Beyond that, there aren’t any other moments among his 34 prior prize fights that could properly prepare him for the nervous anticipation that would come before being able to breathe a sigh of relief upon hearing the words “… and still.”

While a foreign occurrence to Cotto, it was an all-too familiar experience for Joshua Clottey. Oddly enough, it was his previous loss that would ultimately put the Ghana-born fighter on the boxing map.

Clottey went 12 hard rounds with Antonio Margarito, who at the time possessed the same alphabet title that was at stake in his fight with Cotto last Saturday. Much like the Cotto fight, there reached a point late in the fight with Margarito where it was believed that Clottey merely needed to stay on his feet and hear the final bell in order to have his arm raised in victory.

Much like in the Cotto fight, Clottey failed to close the show, instead settling for lasting 12 and leaving the rest in the hands of the three ringside judges. Against Margarito, Clottey was truly a man without a country. In a fight where many at ringside and many, many more fans watching at home believed Clottey did enough to win, all three official judges not only had Margarito winning, but turned in final scorecards suggesting the fight was off the table well before the final round.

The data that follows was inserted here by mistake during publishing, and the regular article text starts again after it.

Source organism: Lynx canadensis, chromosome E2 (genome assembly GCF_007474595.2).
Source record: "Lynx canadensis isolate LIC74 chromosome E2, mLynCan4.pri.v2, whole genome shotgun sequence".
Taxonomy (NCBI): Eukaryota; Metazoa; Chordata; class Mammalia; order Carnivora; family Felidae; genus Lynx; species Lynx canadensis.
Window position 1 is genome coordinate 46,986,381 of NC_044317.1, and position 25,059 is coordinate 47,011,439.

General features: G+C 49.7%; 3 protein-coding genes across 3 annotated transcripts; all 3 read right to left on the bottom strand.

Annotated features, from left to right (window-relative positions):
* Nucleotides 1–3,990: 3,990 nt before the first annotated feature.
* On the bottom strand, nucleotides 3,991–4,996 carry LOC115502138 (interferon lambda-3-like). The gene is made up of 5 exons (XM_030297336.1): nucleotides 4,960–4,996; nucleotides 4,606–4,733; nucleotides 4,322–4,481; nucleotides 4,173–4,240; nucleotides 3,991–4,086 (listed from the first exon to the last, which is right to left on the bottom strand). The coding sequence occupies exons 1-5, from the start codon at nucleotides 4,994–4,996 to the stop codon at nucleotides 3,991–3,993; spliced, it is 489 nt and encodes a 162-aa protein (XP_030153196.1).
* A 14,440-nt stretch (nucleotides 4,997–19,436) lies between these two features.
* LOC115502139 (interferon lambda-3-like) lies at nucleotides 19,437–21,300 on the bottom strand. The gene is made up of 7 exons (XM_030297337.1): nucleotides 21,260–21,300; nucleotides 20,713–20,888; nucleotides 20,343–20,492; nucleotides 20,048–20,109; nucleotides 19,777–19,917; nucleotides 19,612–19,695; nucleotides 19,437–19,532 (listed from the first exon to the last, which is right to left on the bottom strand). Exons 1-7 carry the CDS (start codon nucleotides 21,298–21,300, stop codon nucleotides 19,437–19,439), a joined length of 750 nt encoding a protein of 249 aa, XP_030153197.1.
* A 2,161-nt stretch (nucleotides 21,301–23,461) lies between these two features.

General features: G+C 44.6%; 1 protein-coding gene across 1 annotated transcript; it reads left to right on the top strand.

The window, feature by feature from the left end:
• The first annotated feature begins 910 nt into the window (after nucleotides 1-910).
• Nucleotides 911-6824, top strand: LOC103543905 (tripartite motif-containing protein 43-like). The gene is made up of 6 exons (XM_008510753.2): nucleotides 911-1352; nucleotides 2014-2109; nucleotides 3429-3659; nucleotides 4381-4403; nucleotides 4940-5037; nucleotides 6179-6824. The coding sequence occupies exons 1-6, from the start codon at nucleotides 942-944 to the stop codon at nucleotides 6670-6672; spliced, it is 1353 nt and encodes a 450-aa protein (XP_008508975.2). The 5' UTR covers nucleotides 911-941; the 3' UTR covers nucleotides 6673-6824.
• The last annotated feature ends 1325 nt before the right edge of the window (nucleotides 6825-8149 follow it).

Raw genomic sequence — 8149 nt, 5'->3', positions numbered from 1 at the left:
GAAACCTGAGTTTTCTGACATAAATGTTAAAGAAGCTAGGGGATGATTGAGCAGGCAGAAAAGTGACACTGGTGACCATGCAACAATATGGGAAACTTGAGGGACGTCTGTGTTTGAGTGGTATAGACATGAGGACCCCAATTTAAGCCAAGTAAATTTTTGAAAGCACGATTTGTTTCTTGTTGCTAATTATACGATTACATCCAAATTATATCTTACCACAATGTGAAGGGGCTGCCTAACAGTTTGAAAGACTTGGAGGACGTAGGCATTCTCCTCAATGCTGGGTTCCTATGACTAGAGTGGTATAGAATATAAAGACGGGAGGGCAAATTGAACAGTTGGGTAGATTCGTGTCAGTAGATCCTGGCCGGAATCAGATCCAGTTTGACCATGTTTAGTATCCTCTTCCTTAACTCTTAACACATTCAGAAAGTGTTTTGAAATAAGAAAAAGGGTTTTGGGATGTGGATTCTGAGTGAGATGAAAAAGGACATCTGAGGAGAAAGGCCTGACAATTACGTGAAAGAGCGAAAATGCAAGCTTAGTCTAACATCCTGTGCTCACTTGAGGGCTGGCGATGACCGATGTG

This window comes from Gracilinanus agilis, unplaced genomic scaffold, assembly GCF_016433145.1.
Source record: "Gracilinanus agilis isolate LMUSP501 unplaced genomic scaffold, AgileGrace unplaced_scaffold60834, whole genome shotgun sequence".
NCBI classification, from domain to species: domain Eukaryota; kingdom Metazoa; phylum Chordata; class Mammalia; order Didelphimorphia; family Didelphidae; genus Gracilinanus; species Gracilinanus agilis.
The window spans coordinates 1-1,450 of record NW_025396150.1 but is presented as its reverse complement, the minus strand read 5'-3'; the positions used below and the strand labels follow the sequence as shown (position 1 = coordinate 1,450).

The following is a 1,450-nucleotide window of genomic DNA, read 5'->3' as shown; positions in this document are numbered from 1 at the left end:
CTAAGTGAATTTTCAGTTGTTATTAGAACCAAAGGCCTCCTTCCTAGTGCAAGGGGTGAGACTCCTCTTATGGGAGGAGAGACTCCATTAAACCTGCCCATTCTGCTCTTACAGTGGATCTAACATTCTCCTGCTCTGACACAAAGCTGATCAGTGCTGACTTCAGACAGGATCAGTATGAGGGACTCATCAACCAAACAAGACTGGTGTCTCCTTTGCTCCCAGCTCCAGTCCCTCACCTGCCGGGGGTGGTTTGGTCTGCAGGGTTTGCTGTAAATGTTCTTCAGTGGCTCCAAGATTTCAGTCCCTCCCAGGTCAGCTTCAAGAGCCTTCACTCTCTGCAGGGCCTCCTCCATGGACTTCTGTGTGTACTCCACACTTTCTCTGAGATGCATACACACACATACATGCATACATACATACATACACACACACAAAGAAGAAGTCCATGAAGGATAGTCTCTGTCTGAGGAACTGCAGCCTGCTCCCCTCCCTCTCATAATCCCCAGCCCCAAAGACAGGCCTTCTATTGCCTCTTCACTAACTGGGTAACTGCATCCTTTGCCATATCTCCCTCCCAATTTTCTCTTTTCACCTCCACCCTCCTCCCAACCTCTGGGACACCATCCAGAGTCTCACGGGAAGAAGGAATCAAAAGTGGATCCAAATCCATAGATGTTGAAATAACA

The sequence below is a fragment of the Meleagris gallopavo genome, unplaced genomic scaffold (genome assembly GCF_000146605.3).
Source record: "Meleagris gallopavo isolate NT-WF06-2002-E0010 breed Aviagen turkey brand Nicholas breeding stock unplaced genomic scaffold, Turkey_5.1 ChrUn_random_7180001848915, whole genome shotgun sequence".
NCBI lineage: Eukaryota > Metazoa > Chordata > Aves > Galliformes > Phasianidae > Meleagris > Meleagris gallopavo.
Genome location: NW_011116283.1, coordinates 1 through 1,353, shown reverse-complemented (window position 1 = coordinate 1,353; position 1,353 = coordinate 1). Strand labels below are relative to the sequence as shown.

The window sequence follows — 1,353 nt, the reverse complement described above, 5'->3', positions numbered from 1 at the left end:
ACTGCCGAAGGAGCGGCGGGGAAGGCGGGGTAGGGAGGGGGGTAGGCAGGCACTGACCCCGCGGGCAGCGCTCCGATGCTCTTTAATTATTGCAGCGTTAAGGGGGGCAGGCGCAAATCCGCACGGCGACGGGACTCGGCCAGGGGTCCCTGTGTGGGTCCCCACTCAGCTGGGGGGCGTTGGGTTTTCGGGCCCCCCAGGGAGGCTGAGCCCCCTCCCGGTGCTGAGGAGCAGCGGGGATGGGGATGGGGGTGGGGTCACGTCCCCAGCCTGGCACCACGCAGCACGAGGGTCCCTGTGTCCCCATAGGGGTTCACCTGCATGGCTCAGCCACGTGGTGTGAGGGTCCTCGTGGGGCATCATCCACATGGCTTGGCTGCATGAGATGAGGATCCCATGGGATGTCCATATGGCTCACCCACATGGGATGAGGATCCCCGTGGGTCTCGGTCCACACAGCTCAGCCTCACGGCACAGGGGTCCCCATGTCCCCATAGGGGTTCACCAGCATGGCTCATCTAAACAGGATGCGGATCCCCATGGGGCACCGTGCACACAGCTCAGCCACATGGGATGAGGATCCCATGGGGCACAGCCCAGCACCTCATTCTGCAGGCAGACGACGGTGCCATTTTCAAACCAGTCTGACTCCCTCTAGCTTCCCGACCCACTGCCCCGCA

Clottey was given a fighting chance this time around, even if only by two of the three judges.

There whispers of Cotto possibly benefitting from home cooking if the night would ultimately come to that. It mattered little that Clottey was the one in fact based out of New York, while his opponent only claims the area as his home away from home while spending the rest of his time in his hometown of Caguas, Puerto Rico.

It mattered even less that both fighters share the same promoter (Top Rank). This was a weekend dedicated to Boricuas, as well as the sixth time Cotto has played the main room. Looming in the horizons was a mouthwatering Cotto-Manny Pacquiao matchup should the Puerto Rican emerge victorious.

In other words, Clottey better knock him out if he wants to leave with a win.